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Three Arch Viaduct of former Merthyr, Tredegar and Abergavenny Railway

A Grade II Listed Building in Llanelly, Monmouthshire

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Coordinates

Latitude: 51.8059 / 51°48'21"N

Longitude: -3.1247 / 3°7'28"W

OS Eastings: 322552

OS Northings: 212516

OS Grid: SO225125

Mapcode National: GBR F1.XFJM

Mapcode Global: VH6CP.SVGZ

Entry Name: Three Arch Viaduct of former Merthyr, Tredegar and Abergavenny Railway

Listing Date: 27 July 2000

Last Amended: 27 July 2000

Grade: II

Source: Cadw

Source ID: 23817

Building Class: Transport

Location: Located some 0.5km SW of Clydach village, over steep gorge off SE side of Darrenfelen-Clydach by-road.

County: Monmouthshire

Community: Llanelly (Llanelli)

Community: Llanelly

Locality: Clydach

Traditional County: Brecknockshire

Find accommodation in
Blaenavon

History

Built 1862 and widened 1877, forming part of the Merthyr, Tredegar and Abergavenny Railway. The Engineer was John Gardner (1821-1894), who has engineered the Staines and Wokingham Railway, and also the Nantwich and Market Drayton Railway, as well as having doubled the line between Abergavenny and Brynmawr. The company was set up in 1859, consisting largely of ironmasters including Crawshay Bailey of Nantyglo, Thomas Brown of Ebbw Vale and James Hill of Blaenavon. A local director was John Jayne of Pant-y-beiliau. First sod cut at Abergavenny on 18th June 1860 by Mrs Crawshay Bailey. By August 1860, 8 bridges were under construction, as well as the tunnels at Gellifelen. By 1861, the company was overdrawn, due to the high engineering costs. The London and North Western Railway took a 1000 year lease of the company, confirmed by Act in August 1862, by which time the line was operating from Abergavenny to Brynmawr. Brynmawr-Nantybwch section finished by March 1864. The rest of the line to the west was completed by 1879. In 1877 the line was doubled.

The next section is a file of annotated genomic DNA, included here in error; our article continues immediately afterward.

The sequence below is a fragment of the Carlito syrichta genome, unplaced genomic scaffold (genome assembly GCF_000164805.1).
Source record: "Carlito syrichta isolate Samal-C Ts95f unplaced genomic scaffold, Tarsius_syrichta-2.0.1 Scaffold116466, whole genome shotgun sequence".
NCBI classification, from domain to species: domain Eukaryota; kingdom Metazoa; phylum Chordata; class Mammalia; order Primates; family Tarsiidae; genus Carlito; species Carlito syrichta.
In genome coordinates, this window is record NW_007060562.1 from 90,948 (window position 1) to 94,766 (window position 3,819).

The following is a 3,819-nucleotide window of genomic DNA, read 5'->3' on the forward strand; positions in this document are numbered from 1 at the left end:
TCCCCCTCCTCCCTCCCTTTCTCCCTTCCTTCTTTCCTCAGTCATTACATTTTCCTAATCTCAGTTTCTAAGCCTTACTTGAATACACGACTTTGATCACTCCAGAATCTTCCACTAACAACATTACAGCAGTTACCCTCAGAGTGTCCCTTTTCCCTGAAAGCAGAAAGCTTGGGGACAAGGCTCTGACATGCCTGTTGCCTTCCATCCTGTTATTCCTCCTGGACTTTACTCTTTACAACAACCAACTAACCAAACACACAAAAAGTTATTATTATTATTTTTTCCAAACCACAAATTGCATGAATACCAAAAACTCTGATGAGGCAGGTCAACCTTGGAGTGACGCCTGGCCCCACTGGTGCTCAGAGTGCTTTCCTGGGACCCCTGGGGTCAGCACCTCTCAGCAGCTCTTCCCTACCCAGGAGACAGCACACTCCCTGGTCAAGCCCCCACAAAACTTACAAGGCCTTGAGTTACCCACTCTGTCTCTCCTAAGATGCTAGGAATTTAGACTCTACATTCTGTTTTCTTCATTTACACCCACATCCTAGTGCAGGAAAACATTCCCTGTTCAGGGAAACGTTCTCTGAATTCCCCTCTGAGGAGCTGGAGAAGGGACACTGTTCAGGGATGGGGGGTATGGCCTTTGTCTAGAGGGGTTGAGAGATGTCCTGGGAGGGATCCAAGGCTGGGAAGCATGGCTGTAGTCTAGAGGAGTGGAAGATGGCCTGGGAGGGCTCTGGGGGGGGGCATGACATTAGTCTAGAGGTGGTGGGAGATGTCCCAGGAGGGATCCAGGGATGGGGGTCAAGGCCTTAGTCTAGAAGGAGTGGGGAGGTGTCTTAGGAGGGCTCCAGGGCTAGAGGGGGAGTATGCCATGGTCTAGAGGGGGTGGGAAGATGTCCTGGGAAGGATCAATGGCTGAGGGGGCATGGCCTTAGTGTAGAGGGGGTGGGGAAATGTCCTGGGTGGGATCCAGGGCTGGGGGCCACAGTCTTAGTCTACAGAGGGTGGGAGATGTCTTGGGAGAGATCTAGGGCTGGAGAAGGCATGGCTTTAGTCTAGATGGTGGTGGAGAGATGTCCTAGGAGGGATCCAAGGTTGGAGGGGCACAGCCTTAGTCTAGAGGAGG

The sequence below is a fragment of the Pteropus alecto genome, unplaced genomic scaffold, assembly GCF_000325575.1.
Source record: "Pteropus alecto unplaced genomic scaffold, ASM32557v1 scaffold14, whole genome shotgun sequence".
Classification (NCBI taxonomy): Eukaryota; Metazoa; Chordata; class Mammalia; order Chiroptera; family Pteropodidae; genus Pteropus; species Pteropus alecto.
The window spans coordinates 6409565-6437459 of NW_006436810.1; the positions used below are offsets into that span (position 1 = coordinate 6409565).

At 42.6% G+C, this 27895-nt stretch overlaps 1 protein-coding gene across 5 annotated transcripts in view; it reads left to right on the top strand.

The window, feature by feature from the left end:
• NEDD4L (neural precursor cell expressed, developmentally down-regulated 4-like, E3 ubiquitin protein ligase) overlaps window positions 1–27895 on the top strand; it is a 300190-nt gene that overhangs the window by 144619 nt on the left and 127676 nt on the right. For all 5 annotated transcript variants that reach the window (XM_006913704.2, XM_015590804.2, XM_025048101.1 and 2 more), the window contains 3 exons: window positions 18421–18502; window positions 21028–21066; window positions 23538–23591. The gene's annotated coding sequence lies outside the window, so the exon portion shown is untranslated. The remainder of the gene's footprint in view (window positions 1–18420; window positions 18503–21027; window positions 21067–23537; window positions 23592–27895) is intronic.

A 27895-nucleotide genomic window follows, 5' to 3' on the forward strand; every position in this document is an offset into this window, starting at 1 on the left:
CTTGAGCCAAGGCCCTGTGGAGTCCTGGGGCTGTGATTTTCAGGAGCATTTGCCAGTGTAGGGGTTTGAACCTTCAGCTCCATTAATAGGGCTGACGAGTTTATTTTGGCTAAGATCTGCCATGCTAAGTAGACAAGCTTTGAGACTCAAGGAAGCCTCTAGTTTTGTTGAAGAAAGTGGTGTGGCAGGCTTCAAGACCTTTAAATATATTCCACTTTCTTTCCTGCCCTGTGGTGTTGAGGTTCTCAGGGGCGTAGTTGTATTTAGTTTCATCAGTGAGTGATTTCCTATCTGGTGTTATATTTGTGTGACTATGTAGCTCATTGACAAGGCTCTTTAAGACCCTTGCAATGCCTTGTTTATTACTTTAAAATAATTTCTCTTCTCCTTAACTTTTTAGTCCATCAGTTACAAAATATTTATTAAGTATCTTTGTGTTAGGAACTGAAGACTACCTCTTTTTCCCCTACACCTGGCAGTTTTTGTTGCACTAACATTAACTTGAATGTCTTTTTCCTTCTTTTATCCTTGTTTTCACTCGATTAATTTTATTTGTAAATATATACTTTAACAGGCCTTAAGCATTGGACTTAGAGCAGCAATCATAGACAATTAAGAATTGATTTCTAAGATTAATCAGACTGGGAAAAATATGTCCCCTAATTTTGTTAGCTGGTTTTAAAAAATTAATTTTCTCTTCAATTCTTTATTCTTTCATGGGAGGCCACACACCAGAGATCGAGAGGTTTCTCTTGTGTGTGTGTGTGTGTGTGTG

Exterior

Three arch viaduct over steep and narrow river gorge. Side abutments spring from steep sides of ravine. Rock-faced limestone construction, stone voussoirs to round arches. Rock-faced stringcourse, with rock-faced copings to low parapet.

Reasons for Listing

Listed as a major survival of later C19 railway engineering, the railway being important to the iron and coal industry of the eastern valleys of Wales. The viaduct is a prominent survival of the important industrial landscape of the Clydach Gorge.

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